• To Birmingham 2022

Big hurdling year ahead for Liz Clay

PRINT PAGE
John Salvado / AAP News

The 2022 season is shaping to be a massive year for hurdling star Liz Clay as she takes aim at three major events including the Birmingham 2022 Commonwealth Games.

 

For Australia’s leading sprint hurdler Liz Clay, the timing of her indoor racing debut could hardly be better.

Fresh off a career-best year when she set a personal best on her Olympic debut and just missed out on a berth in the Tokyo Games final, the Queenslander is targeting three major championships in 2022.

First on the agenda is the March 18-20 world indoor championships in Belgrade, with the world outdoor championships in Eugene, Oregon and the Birmingham 2022 Commonwealth Games looming on the horizon.

Clay, 26, will get a good gauge on her form in Saturday’s Sydney Track Classic against a stacked 100m hurdles field including countrywomen Michelle Jenneke, Celeste Mucci and Abbie Taddeo.

Then the focus will shift quickly to the 60m hurdles at the world indoors in the Serbian capital.

“I’ve trained indoors before but I’ve never raced there,” she told AAP.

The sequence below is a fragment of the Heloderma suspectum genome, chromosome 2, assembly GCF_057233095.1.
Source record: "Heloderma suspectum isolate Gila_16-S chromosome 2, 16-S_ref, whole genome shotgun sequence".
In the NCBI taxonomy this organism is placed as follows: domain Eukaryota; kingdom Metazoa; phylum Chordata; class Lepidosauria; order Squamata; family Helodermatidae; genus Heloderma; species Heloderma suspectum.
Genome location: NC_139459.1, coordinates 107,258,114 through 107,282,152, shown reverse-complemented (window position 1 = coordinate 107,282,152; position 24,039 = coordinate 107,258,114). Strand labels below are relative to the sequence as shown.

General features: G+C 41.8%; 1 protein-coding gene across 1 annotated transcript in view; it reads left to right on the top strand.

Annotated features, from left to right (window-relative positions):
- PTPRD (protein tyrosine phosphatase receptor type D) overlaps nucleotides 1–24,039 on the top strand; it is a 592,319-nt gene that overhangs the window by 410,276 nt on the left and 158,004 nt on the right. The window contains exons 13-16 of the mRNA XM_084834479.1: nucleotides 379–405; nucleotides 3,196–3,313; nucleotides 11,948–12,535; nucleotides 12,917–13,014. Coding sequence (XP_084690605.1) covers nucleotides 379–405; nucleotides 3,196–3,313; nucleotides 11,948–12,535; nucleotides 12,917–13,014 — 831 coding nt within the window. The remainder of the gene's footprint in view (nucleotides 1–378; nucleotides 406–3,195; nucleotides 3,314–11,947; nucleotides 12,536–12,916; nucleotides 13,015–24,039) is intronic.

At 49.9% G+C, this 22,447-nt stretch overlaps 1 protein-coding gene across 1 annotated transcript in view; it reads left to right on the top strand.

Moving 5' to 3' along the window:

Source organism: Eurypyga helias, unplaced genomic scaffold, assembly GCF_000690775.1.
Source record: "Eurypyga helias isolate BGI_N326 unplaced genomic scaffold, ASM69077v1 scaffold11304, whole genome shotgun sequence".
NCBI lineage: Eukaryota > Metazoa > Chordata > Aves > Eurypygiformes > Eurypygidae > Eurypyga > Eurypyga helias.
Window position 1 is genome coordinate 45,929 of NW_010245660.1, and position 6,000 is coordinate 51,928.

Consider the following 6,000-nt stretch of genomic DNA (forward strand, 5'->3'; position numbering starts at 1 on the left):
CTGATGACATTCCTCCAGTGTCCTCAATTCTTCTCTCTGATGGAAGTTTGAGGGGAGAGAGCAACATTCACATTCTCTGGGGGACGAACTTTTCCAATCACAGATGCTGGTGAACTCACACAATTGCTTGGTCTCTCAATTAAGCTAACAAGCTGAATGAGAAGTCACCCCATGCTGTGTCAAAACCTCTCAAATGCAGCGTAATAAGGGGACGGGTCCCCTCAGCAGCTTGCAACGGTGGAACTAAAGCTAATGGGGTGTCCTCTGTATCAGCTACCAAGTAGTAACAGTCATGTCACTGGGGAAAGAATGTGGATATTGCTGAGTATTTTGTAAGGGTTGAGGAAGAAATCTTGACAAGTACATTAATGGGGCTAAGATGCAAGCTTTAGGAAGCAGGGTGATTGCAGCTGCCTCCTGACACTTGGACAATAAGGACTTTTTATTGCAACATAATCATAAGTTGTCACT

“It’s the same first five hurdles (as for the 100m race); it’s just that there’s a bit of a hill and a mat at the end.

“I’ve been at some pretty cool outdoor meets where the atmosphere has been great, but I’ve heard that the energy is amazing in the indoor stadiums like Belgrade.

“I’m just super-excited.

“We know that if I get it right, the first five hurdles are the strongest part of my race so it suits me really well.”

Clay made an impressive Olympic debut last year in Tokyo.

She set a personal best of 12.71 seconds in the semi-finals, only to miss out on a spot in the final by four hundredths of a second.

“I really needed something that was quite important early on in 2022 to get me into gear for the rest of the year,” said Clay, who sits second on the Australian 100m hurdles all-time list behind only Olympic and world champion Sally Pearson OAM.

“Coming back from the highs of Tokyo has been difficult and if I didn’t have this major competition coming up so soon I would have gone about my training a little more relaxed.

“I would love to have been in the final in Tokyo and I knew I was good enough to be there but it just wasn’t meant to be this time.

“Maybe it’s a blessing in disguise to keep me working just that little bit harder ahead of the 2024 Olympics in Paris.”

OTHER NEWS

JOIN TODAY!

Become part of our Commonwealth Games Australia family and get all the latest news our team members prepare for the Birmingham 2022 Commonwealth Games.

JOIN NOW